Only one thing was going through the judge’s mind, what technicality could he exploit? His eyes wandered over to the jury, all listening intently to every single word the barrister was saying. Then he looked towards the dock at the defendant, sitting there in his pristine business suit.
A gentleman in his late fifties with grey hair and a receding hairline, puffy cheeks that lead down to a flabby double chin. If there was ever a picture of the proverbial fat cat then this was it. A man that had more money than he knew what to do with all made from the sweat of the little people, little people like the hotel maid that sat in the seat next to the prosecution barrister.
She was dressed in a dull dress that did nothing for her features and looked as if she would fit right in at the pew of a church listening to the Sunday sermon. The judge knew that she had probably been coached by council to dress in a certain way to attract more sympathy for her cause from the jury.
There was no doubt in Judge Hastings mind that the defendant was guilty looking at the evidence he had in front of him and that the maid was probably a very nice person, but her attire was just an added, unspoken technique that the prosecution wanted to exploit. These were the tiny little games that barristers liked to play in their twisted little world winning at all costs.
It did not matter which side the barrister was on, they all had the same underhand intentions. The courtroom was just a battlefield and it was win at all costs. The prosecution finished their opening statement which lasted a gruelling five minutes.
Not only did they recount the charge against the banker but they summarised, in bullet-point format, a step-by-step account of his actions. At this stage there was nothing the judge could do but sit there and listen. Then came the opposing version of the facts from the defence.
This statement took way longer and by now it was nearing lunch which lead the judge to make the decision to adjourn the case for one hour. The judge could hardly eat anything in that hour for lunch. His stomach kept churning as he constantly stared at the door to his chambers waiting for it to open and Mr. Reinhart to walk in.
Nothing happened and he returned to the courtroom to begin hearing the evidence proposed by the prosecution for the jury. Witness after witness was called giving testimony on the night in question and then came the main witness, the maid herself.
This was an odd tactic by prosecution, the judge thought, as normally the main witness would be the first person called to take the stand, but not today. Today she was the last person called and the only reason for that was that the emotional distress and trauma that had been inflicted on her would be the last thing the jury would see and hear.
That image would stick in the mind of each jury member as they would be listening to whatever the defence said. All throughout the prosecutions case the judge made every effort, based on legal precedents, as to which evidence was allowed to be presented to the jury.
This did not go down well and was met with strong objections from the prosecuting barrister but the judge did not care, his job today was not to serve justice. He had a job to do and he would do it.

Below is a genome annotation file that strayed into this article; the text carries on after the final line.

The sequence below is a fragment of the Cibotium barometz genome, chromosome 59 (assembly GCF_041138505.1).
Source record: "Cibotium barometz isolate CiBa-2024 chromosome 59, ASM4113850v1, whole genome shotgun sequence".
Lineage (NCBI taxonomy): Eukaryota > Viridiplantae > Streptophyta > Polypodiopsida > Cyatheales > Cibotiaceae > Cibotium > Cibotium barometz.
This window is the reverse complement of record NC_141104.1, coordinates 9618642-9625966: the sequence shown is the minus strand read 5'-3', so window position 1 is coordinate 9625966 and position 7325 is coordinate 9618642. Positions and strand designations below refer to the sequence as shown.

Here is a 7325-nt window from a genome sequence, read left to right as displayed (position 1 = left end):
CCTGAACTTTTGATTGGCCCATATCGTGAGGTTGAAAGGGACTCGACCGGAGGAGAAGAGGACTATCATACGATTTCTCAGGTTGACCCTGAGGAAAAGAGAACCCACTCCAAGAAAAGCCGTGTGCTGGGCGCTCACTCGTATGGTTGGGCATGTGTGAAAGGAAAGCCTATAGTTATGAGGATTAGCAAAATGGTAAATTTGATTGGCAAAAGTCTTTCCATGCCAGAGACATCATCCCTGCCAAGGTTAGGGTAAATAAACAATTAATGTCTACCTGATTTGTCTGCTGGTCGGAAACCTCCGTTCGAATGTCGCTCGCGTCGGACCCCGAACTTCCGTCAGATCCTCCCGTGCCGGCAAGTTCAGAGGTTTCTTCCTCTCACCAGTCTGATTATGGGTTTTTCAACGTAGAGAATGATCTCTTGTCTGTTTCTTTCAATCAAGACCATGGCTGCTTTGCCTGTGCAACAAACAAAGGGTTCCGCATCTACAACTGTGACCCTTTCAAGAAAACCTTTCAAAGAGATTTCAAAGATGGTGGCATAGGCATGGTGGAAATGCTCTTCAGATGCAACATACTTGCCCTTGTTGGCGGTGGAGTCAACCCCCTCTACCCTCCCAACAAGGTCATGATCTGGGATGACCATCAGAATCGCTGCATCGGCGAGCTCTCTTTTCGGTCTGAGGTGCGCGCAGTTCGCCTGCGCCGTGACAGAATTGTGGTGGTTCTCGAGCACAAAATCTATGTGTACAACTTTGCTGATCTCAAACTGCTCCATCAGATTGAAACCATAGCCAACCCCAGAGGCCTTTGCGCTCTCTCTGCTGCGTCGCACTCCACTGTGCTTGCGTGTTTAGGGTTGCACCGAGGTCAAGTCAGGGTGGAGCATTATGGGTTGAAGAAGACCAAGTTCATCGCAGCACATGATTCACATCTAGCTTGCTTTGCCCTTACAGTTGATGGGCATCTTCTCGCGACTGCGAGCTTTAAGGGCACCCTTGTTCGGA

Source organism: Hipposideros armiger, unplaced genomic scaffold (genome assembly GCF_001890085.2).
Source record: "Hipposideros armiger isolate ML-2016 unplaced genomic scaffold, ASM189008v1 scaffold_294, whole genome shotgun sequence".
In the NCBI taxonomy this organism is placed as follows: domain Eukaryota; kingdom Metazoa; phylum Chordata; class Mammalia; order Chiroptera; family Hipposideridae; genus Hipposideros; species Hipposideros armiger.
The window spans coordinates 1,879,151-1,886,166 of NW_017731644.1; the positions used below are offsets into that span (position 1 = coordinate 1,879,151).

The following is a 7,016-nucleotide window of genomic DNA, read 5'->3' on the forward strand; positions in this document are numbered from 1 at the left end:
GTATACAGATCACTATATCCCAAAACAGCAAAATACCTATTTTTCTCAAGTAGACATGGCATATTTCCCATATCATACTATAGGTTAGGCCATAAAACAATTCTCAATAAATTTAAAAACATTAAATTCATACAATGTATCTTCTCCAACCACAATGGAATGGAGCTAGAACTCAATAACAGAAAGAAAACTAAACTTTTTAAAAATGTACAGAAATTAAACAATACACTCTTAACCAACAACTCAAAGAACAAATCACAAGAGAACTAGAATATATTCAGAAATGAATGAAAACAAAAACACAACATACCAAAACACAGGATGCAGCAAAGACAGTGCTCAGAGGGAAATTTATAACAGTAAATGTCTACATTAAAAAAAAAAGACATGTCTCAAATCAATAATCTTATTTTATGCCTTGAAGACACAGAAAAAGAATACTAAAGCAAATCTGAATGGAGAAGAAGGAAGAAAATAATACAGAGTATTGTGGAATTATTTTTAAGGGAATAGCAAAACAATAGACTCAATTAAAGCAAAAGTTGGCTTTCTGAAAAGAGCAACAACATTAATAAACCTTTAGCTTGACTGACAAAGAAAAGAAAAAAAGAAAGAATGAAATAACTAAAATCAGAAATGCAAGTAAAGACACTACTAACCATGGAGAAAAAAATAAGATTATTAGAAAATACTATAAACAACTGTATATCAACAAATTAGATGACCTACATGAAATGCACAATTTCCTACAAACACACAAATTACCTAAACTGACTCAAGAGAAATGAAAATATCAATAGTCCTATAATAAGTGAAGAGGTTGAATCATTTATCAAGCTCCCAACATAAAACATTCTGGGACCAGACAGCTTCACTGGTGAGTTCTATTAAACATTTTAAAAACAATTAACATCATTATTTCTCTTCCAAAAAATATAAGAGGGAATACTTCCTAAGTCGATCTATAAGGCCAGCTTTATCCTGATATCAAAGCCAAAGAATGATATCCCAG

The next day saw the defence council present their case. The judge sat there in his chair that was positioned higher than everyone else in the courtroom and listened to the mass of testimony. No matter what was being said, he allowed all of it to be included, no matter how much the prosecution objected and they objected a lot. Even the character assassination of the maid was allowed.
The defence brought in to question her previous sexual encounters in an attempt to portray her as a sexual deviant and even made suggestions that she instigated the whole thing and was now trying to claim abuse. The defence even went as far as to fabricate evidence. Nothing was off limits according to the judge, he allowed all of it.
The jury heard everything whether it was fact or not. All the while the judge sat there presiding over this mockery of a trial looking at Mr. Reinhart. All his efforts to try and dismiss the case in the prosecutions account were useless. There was nothing he could find to throw this case out and now he was down to his last resort.
Things were not looking good for Judge Hastings and he knew it but he still had not given up. His last ditch attempt at swaying the jury was in full flow and then he had to summarise and instruct the jury on what they HAD to consider and nothing else, in deciding the outcome of this case.
Finally the defence ended their argument and the judge gave his instructions which were a cleverly veiled set of rules that, to the untrained ear, would not pick up on the intent he had behind his words. Off the jury went to make their deliberations and after two long hours they returned with their verdict.
The foreman stood up and announced to the court that the defendant was found guilty. The judge kept a poker face as the verdict was made but inside his mind alarm bells were going off so loudly. It was panic stations.
As soon as the word guilty was heard the judge looked directly at Mr. Reinhart, who had been sat in the same spot throughout the whole trial, and saw him doing something on his phone. There was no time to delay and speedily the judge went back to his chambers. He opened the door to the sound of his mobile phone ringing on his table.
He rushed over to it and just as he was about to pick it up he saw the name on the screen.
He rushed over to it and just as he was about to pick it up he saw the name on the screen. Madeline!